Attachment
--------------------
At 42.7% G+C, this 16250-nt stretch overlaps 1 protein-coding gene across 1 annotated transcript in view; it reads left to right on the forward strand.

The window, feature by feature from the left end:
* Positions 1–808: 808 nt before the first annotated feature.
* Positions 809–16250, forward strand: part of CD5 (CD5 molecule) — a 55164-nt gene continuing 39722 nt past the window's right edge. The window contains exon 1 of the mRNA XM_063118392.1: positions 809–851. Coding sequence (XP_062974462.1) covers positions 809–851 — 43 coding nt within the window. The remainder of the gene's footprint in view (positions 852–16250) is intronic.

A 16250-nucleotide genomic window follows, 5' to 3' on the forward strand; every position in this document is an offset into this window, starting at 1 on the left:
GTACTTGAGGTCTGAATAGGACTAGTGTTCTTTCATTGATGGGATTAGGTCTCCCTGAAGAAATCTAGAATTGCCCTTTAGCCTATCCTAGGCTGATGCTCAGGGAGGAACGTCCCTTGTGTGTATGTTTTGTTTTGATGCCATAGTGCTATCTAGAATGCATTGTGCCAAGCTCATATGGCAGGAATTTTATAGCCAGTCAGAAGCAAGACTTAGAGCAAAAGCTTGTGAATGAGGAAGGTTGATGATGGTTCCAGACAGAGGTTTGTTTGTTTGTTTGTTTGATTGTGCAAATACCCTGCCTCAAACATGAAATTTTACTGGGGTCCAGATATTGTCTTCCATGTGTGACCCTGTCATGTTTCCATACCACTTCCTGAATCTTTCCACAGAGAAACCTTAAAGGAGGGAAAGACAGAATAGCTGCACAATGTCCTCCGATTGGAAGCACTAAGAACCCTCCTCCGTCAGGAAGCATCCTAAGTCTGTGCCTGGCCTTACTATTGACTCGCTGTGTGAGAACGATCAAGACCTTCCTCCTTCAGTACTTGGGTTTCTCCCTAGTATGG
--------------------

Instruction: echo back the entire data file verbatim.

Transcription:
At 42.7% G+C, this 16250-nt stretch overlaps 1 protein-coding gene across 1 annotated transcript in view; it reads left to right on the forward strand.

The window, feature by feature from the left end:
* Positions 1–808: 808 nt before the first annotated feature.
* Positions 809–16250, forward strand: part of CD5 (CD5 molecule) — a 55164-nt gene continuing 39722 nt past the window's right edge. The window contains exon 1 of the mRNA XM_063118392.1: positions 809–851. Coding sequence (XP_062974462.1) covers positions 809–851 — 43 coding nt within the window. The remainder of the gene's footprint in view (positions 852–16250) is intronic.

A 16250-nucleotide genomic window follows, 5' to 3' on the forward strand; every position in this document is an offset into this window, starting at 1 on the left:
GTACTTGAGGTCTGAATAGGACTAGTGTTCTTTCATTGATGGGATTAGGTCTCCCTGAAGAAATCTAGAATTGCCCTTTAGCCTATCCTAGGCTGATGCTCAGGGAGGAACGTCCCTTGTGTGTATGTTTTGTTTTGATGCCATAGTGCTATCTAGAATGCATTGTGCCAAGCTCATATGGCAGGAATTTTATAGCCAGTCAGAAGCAAGACTTAGAGCAAAAGCTTGTGAATGAGGAAGGTTGATGATGGTTCCAGACAGAGGTTTGTTTGTTTGTTTGTTTGATTGTGCAAATACCCTGCCTCAAACATGAAATTTTACTGGGGTCCAGATATTGTCTTCCATGTGTGACCCTGTCATGTTTCCATACCACTTCCTGAATCTTTCCACAGAGAAACCTTAAAGGAGGGAAAGACAGAATAGCTGCACAATGTCCTCCGATTGGAAGCACTAAGAACCCTCCTCCGTCAGGAAGCATCCTAAGTCTGTGCCTGGCCTTACTATTGACTCGCTGTGTGAGAACGATCAAGACCTTCCTCCTTCAGTACTTGGGTTTCTCCCTAGTATGG